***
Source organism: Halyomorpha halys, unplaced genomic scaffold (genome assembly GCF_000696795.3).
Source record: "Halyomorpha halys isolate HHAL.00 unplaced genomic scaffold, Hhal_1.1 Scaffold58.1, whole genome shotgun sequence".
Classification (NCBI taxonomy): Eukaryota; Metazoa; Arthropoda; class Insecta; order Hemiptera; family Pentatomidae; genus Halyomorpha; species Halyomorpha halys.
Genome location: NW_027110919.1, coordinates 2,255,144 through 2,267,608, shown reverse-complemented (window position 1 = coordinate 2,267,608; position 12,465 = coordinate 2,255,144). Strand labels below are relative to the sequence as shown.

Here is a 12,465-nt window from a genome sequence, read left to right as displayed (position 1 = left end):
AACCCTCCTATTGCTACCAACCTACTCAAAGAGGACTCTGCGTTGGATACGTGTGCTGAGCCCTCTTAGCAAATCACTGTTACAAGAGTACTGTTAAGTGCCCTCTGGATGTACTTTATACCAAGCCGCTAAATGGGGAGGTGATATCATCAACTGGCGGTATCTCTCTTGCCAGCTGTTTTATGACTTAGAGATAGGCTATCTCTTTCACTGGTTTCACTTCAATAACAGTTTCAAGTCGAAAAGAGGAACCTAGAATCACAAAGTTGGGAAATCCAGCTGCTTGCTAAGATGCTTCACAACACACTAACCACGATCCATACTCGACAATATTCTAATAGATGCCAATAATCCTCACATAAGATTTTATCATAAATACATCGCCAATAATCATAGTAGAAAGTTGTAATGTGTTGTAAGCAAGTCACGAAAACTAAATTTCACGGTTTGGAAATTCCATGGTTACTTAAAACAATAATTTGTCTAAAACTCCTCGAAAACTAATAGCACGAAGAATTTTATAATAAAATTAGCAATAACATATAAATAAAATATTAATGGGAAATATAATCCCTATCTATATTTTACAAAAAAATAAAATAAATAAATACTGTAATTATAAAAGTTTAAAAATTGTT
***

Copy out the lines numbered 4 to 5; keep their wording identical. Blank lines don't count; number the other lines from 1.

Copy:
Genome location: NW_027110919.1, coordinates 2,255,144 through 2,267,608, shown reverse-complemented (window position 1 = coordinate 2,267,608; position 12,465 = coordinate 2,255,144). Strand labels below are relative to the sequence as shown.

Here is a 12,465-nt window from a genome sequence, read left to right as displayed (position 1 = left end):